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Tips for encouraging good mental health in your business

With several high profile celebrity deaths, male suicide has been brought to our national attention.

It might have been easy to dismiss as only applicable to rock-star type lives, if it was not for the alarming statistic that suicide is the biggest killer of Aussie men aged between 15 – 44.  So the reality is that this type of tragedy could affect you or one of your team.

One in five Australians suffer with mental health problems

Another frightening statistic is that one in five of Australians now suffers from some form of mental health problem. And as business owners, that can include us. So rather like in airline safety talks when you are told to fix the mask to your own face before helping others, it is important that you take care of your health and wellbeing.

Take care of yourself

Running a business can be stressful. If your moods are becoming more irritable, you have difficulty sleeping or you find yourself withdrawing, it is time to get help before you become ill.

Supporting good mental health for your staff

Assuming you are keeping an eye on yourself, how can you help your staff? Providing an environment where the mental health and wellbeing of your staff is paramount is definitely more than providing a box of fruit each week.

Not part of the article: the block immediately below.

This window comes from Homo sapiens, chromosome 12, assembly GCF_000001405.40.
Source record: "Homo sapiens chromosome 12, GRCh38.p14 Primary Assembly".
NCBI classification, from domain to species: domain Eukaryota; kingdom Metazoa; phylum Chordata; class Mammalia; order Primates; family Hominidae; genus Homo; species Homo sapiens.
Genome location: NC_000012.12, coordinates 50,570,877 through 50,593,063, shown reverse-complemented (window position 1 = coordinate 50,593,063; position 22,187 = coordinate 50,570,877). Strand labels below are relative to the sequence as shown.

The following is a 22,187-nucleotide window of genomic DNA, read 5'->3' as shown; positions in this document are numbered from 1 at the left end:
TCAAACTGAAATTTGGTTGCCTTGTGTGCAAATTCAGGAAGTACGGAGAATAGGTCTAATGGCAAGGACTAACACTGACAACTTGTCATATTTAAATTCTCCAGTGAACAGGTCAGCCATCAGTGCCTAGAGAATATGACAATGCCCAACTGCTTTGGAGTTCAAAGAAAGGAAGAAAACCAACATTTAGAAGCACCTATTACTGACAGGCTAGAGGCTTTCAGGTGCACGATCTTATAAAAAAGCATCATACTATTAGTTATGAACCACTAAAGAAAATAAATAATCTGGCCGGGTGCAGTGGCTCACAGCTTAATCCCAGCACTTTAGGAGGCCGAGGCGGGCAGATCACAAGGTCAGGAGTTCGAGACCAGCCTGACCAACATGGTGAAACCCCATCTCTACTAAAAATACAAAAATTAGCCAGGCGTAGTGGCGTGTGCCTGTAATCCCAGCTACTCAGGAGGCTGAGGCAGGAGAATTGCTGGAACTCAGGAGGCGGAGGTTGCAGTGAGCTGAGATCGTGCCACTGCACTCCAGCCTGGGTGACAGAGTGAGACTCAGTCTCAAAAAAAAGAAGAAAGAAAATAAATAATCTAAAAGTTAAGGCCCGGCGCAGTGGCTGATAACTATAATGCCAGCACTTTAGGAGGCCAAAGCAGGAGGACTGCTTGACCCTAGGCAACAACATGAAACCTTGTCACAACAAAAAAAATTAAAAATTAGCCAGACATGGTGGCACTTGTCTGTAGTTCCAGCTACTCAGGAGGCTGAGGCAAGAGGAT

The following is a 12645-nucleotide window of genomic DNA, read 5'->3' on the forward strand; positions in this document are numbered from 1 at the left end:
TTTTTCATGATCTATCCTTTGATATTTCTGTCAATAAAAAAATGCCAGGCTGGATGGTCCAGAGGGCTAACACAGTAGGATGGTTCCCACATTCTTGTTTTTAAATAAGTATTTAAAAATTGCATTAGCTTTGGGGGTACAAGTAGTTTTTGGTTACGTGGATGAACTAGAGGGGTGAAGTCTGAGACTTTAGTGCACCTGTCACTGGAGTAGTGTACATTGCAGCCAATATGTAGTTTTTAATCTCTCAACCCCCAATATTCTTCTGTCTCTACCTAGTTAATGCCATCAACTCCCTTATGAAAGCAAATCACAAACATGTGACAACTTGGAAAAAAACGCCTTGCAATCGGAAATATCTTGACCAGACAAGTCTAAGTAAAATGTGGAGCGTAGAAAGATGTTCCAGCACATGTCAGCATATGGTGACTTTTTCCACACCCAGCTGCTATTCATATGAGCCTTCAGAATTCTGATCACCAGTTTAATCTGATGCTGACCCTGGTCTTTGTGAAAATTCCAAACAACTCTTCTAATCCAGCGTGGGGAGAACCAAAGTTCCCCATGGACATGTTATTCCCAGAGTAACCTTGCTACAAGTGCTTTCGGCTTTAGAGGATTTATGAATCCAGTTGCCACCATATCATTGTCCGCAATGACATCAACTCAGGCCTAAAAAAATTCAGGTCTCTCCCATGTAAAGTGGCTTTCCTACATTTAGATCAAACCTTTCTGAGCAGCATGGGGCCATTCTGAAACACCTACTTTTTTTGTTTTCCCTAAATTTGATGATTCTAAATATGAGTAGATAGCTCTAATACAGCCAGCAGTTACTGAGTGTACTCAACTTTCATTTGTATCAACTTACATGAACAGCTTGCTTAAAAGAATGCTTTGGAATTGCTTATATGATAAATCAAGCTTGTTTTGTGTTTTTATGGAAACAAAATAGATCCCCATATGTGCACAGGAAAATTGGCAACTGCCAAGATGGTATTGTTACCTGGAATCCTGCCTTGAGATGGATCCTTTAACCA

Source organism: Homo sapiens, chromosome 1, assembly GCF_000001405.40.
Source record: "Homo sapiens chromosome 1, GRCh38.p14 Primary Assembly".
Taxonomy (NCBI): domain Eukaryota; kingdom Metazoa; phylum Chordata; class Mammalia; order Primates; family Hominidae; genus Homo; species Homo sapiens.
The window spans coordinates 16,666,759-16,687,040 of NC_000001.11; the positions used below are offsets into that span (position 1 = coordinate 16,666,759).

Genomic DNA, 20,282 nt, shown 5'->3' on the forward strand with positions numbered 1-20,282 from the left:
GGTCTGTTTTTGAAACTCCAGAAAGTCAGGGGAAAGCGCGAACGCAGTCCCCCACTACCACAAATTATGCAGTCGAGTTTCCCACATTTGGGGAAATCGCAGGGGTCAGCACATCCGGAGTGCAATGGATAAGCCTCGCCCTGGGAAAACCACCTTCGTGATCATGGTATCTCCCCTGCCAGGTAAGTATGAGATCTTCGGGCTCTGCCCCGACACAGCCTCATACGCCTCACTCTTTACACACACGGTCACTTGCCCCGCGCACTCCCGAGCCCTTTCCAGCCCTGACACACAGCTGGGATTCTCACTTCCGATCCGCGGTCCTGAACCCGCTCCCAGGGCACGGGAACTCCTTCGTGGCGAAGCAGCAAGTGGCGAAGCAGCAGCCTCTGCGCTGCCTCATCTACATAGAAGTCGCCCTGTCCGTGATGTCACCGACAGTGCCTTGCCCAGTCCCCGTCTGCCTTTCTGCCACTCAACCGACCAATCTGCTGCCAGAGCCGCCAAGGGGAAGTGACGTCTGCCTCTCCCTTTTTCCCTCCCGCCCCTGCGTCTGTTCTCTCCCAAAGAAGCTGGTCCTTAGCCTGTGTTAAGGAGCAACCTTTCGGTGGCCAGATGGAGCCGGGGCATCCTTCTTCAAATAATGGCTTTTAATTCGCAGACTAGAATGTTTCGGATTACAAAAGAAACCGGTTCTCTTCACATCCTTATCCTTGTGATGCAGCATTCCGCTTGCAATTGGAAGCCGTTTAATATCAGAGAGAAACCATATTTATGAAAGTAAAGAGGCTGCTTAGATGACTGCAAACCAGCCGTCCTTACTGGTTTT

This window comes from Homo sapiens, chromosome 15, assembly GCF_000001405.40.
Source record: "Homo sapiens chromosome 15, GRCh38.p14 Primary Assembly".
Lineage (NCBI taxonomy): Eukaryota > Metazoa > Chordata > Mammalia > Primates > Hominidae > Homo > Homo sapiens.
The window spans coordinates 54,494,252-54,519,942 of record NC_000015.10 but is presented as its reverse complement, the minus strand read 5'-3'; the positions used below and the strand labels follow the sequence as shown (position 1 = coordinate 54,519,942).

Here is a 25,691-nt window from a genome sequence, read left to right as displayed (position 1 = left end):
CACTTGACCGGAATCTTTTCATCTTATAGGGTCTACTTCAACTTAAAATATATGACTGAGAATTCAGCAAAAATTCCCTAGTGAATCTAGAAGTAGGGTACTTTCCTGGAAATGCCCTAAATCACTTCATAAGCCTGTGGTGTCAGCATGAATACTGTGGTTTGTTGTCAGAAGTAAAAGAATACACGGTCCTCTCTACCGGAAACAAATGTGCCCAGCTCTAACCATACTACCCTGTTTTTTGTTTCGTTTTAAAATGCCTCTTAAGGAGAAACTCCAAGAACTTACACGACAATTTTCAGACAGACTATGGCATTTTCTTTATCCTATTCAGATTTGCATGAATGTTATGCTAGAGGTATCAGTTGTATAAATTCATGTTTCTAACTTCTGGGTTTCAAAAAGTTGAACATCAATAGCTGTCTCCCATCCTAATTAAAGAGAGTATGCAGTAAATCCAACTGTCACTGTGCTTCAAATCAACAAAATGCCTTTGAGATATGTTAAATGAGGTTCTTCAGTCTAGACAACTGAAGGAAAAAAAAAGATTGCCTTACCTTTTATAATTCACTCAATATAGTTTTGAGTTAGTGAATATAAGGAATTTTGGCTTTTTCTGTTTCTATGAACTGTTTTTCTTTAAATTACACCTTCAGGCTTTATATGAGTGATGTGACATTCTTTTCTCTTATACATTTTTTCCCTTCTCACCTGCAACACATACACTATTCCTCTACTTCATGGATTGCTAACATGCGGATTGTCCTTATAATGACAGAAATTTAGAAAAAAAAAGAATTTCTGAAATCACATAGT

There’s a lot of negative reaction to mental illness: from those frightened of it to those who are suffering from feelings of shame. They wrongly feel they are weak and should be able to keep their stiff upper lip firmly in place. So a really positive approach you can take is to encourage open conversations. Let staff know you will support them during difficult times. Now, what other practical steps can you take? Here are five more tips for managing mental health in the workplace:

Five more tips for managing mental health in the workplace

  1. We know that stress can be positive as well as negative, but keep an eye on workloads to make sure they remain manageable.
  2. Make sure staff take holidays and have a sensible amount of free time.
  3. With smart phones, the temptation to check emails and social media can invade home life. So this should be discouraged.
  4. Look out for signs that people are struggling. These could range from sudden changes in performance to increased absence, or even panic attacks.
  5. Form links with local support organisations so you know where to access information.

It’s essential you keep an open mind if a member of staff says they have been diagnosed with a mental illness and are now on medication. In this case you may need to look at what reasonable adjustments can be made. And remember The HR Dept is always there to provide help and support.